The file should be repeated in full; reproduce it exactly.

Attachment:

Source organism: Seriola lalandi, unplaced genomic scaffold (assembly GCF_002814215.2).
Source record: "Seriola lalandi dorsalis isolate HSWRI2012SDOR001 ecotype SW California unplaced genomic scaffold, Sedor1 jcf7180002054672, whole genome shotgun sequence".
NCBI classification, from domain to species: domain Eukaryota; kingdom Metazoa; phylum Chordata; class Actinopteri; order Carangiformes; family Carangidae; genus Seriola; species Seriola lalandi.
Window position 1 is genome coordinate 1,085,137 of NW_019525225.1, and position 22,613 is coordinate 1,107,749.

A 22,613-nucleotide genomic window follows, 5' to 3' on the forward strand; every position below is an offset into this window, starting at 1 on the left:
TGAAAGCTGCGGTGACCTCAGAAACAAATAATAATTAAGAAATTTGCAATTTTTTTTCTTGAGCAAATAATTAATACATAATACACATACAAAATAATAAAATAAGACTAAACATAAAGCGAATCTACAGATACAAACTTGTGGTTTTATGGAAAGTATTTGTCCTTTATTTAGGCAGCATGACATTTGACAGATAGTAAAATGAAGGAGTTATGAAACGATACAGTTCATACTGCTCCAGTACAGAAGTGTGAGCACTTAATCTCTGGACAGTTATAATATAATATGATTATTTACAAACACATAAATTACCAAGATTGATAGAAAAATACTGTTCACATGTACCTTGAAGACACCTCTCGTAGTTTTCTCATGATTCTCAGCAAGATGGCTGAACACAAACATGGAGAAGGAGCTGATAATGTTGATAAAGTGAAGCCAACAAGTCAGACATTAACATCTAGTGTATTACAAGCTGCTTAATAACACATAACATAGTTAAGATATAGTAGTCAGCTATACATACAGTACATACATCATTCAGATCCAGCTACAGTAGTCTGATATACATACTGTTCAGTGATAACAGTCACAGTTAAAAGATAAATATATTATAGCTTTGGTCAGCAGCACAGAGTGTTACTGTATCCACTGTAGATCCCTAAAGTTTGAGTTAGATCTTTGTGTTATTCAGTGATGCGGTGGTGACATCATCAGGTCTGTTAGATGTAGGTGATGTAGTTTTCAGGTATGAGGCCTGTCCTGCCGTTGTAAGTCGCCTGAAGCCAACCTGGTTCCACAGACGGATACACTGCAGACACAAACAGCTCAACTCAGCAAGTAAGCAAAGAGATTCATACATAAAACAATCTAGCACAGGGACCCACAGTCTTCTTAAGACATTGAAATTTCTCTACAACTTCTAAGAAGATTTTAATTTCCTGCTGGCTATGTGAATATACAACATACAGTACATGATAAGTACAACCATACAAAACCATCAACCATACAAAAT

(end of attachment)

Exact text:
Source organism: Seriola lalandi, unplaced genomic scaffold (assembly GCF_002814215.2).
Source record: "Seriola lalandi dorsalis isolate HSWRI2012SDOR001 ecotype SW California unplaced genomic scaffold, Sedor1 jcf7180002054672, whole genome shotgun sequence".
NCBI classification, from domain to species: domain Eukaryota; kingdom Metazoa; phylum Chordata; class Actinopteri; order Carangiformes; family Carangidae; genus Seriola; species Seriola lalandi.
Window position 1 is genome coordinate 1,085,137 of NW_019525225.1, and position 22,613 is coordinate 1,107,749.

A 22,613-nucleotide genomic window follows, 5' to 3' on the forward strand; every position below is an offset into this window, starting at 1 on the left:
TGAAAGCTGCGGTGACCTCAGAAACAAATAATAATTAAGAAATTTGCAATTTTTTTTCTTGAGCAAATAATTAATACATAATACACATACAAAATAATAAAATAAGACTAAACATAAAGCGAATCTACAGATACAAACTTGTGGTTTTATGGAAAGTATTTGTCCTTTATTTAGGCAGCATGACATTTGACAGATAGTAAAATGAAGGAGTTATGAAACGATACAGTTCATACTGCTCCAGTACAGAAGTGTGAGCACTTAATCTCTGGACAGTTATAATATAATATGATTATTTACAAACACATAAATTACCAAGATTGATAGAAAAATACTGTTCACATGTACCTTGAAGACACCTCTCGTAGTTTTCTCATGATTCTCAGCAAGATGGCTGAACACAAACATGGAGAAGGAGCTGATAATGTTGATAAAGTGAAGCCAACAAGTCAGACATTAACATCTAGTGTATTACAAGCTGCTTAATAACACATAACATAGTTAAGATATAGTAGTCAGCTATACATACAGTACATACATCATTCAGATCCAGCTACAGTAGTCTGATATACATACTGTTCAGTGATAACAGTCACAGTTAAAAGATAAATATATTATAGCTTTGGTCAGCAGCACAGAGTGTTACTGTATCCACTGTAGATCCCTAAAGTTTGAGTTAGATCTTTGTGTTATTCAGTGATGCGGTGGTGACATCATCAGGTCTGTTAGATGTAGGTGATGTAGTTTTCAGGTATGAGGCCTGTCCTGCCGTTGTAAGTCGCCTGAAGCCAACCTGGTTCCACAGACGGATACACTGCAGACACAAACAGCTCAACTCAGCAAGTAAGCAAAGAGATTCATACATAAAACAATCTAGCACAGGGACCCACAGTCTTCTTAAGACATTGAAATTTCTCTACAACTTCTAAGAAGATTTTAATTTCCTGCTGGCTATGTGAATATACAACATACAGTACATGATAAGTACAACCATACAAAACCATCAACCATACAAAAT